After several hours of wiring I ran the planner, the worst offender, and tested the system. Not a hair raised on my arm much less a spark to shock me. I have one run off line going to the band saw that needs tying in that I'll get to this evening and the system will be complete. To test the wiring you can rig you continuity meter to test the full wiring from start to finish to be sure there are no breaks in the wiring.

Note on the main line there is a transition that was installed to clear the door that opened inward. That door has been replaced with an active double door that opens outwards so the transition is no longer needed. I may redo that at some point if it proves to be helpful. The minimum straight line to the cyclone is there now that ensures low turbulence thus it separates the saw dust as expected
 

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My first dust collection system was a 1 hp unit and I ran 4" plastic pipe and ran bare copper wire inside the pipe. I drilled a hole at each end of the pipe and pulled the wire tight. I never had any clogging. It also had a hard time keeping up with the planner shavings. I replaced that a few years ago with 6" HVAC pipe when I got a 2HP blower and this made a big difference.
From a retired electrician, it sounds to me like you did a perfect job of bonding to eliminate the static electricity build up. At present I'm using a shop vac with a couple of long hoses, but plan to install 3" pvc in the near future and will follow your plan. I'm thinking of using pvc conduit 90 degree elbows as they have a lot longer radius. The size matches (I checked) but pvc conduit is way more expensive than waste and vent pipe (?).
 

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Just an
FYI. PVC electrical conduit is more expensive as it contains carbon black, thus the gray color. I have found it does not hold or generate static like plumbing PVC. I have several funny stories of using plumbing pipe to extend the hose on an insulation blower hose and the HUGE sparks this generates when blowing cellulose insulation. I found this does not occur when using electrical conduit.
 

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Discussion Starter #9
Thanks for the info. I have the exact same system and have had a chance to install it yet . I was wondering about grounding also, as I was going to use the same pipe as you .
I thought the wire was supposed be on the inside of the pipe for some reason ,but sounds like you have it figured out
I've heard of it being done that way but I would not impede the airflow in any means by putting anything inside the pipe. Air turbulence is a tricky thing which is why you want to use long radius ells, wyes and such. You also want a minimum of 5' of straight pipe leading into the unit to ensure in the incoming air is stable. So far so good.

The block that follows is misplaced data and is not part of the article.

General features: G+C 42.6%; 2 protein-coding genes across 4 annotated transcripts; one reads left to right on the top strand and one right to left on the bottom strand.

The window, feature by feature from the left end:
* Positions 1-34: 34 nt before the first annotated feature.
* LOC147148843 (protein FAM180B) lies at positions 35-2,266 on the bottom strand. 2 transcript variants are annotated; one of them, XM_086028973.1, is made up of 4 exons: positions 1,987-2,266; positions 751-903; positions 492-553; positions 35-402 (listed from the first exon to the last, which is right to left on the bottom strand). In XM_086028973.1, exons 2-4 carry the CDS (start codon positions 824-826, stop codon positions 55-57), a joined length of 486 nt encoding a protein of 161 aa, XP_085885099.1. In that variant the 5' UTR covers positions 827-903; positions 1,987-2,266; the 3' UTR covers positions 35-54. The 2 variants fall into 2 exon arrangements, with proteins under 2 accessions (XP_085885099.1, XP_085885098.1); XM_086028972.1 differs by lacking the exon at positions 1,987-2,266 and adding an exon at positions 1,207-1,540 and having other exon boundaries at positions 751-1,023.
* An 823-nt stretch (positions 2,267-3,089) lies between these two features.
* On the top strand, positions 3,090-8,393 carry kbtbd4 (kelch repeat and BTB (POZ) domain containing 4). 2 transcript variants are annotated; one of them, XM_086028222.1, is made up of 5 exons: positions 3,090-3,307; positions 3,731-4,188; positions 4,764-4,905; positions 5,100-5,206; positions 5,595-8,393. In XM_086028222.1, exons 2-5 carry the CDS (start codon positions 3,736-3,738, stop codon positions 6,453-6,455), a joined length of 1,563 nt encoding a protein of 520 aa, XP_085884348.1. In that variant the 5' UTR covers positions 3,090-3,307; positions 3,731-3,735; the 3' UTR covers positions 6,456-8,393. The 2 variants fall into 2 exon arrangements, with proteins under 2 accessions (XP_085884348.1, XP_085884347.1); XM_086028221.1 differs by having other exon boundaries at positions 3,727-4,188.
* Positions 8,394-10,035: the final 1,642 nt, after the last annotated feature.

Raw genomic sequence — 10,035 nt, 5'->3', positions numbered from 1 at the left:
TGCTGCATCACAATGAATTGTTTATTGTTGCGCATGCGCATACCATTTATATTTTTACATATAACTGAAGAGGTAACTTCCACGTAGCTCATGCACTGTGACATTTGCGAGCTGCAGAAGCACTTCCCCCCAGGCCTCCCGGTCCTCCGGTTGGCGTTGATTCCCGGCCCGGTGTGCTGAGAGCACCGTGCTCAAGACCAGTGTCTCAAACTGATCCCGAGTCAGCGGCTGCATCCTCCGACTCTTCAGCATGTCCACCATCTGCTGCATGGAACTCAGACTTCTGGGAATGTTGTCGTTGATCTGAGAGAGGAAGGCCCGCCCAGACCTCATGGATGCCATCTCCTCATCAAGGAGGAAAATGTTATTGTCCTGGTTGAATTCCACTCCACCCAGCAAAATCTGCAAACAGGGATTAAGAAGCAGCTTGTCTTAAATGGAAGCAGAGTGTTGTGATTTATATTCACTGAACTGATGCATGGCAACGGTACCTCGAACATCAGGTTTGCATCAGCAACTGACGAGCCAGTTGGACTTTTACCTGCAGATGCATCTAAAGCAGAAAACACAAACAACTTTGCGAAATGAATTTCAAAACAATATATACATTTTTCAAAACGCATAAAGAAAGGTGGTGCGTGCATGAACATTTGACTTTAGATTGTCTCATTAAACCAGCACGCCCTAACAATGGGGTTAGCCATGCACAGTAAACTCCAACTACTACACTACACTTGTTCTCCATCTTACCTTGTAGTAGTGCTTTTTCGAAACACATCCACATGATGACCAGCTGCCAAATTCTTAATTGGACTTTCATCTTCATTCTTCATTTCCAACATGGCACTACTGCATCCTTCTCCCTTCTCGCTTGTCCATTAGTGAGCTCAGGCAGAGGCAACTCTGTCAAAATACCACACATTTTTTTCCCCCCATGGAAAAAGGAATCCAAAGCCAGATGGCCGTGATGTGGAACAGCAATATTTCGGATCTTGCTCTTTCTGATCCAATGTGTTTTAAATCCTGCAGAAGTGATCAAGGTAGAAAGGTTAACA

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Discussion Starter #10
From a retired electrician, it sounds to me like you did a perfect job of bonding to eliminate the static electricity build up. At present I'm using a shop vac with a couple of long hoses, but plan to install 3" pvc in the near future and will follow your plan. I'm thinking of using pvc conduit 90 degree elbows as they have a lot longer radius. The size matches (I checked) but pvc conduit is way more expensive than waste and vent pipe (?).
There are many versions of vent pipe. The standard HVAC metal pipe is maybe 28/30 gauge and usually uses a crimped end to insert into either a fitting or pipe. Most all of my duct on my home HVAC system is made in the shop with the standard use of round pipe on the takeoffs. The trunk line is made rectangular with sheet metal and sealed at the connections and where the edges are met. That being said I used the heavier gauged pipe and sealed all my fittings before insulating the ducts, something seldom, sealing the pipe with a sealant that is, done but I was a HVAC tech building my house using zone controls and a dual fuel system. Most customers wouldn't pay the extra costs in both labor and materials.

But onto the answer, the metal duct made for DC systems is quit different in that it is a twist or snap fit, heavy gauge, and far better made (airtight) system. Just 2 companies that I know of before I looked at PVC. Nordfab and CarolinaAir are far different products then what you'll find at Lowe's and your local HVAC supplier. Compare costs and you'll see why the PVC is found in so many systems. Use the thinner and less quality HVAC pipe and compromise your system before even turning it on. You might well experience collapsed duct, high volume leaks, and other issues. What will cost more is doing it wrong and then having to redo it. There are some good books on installing these DC systems and it may well be worth the look before deciding on your path.
 

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Well I managed to really get that post messed up. Somehow I got that metal piping was cheaper then PVC........old man genes kicking in I guess. As far as electrical PVC being more expensive I wasn't aware.and it being less prone to static. SDR 35 is what I used on this system. Be sure to look into the type of pipe and availability of fittings you'll need. I'm not aware of weys for electrical PVC pipe but they may exist. I alos haven't seen electrical PVC is larger sizes then 4", at least at the box stores like Lowe's or Home Depot, but again I haven't looked at electrical supply houses.
 

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Discussion Starter #12
Stand correceted yet again, found up to 16" but after 4" it gets like liquid gold and seems the expensive metal pipe might be a better option yet between the two. Didn't even look for the fittings......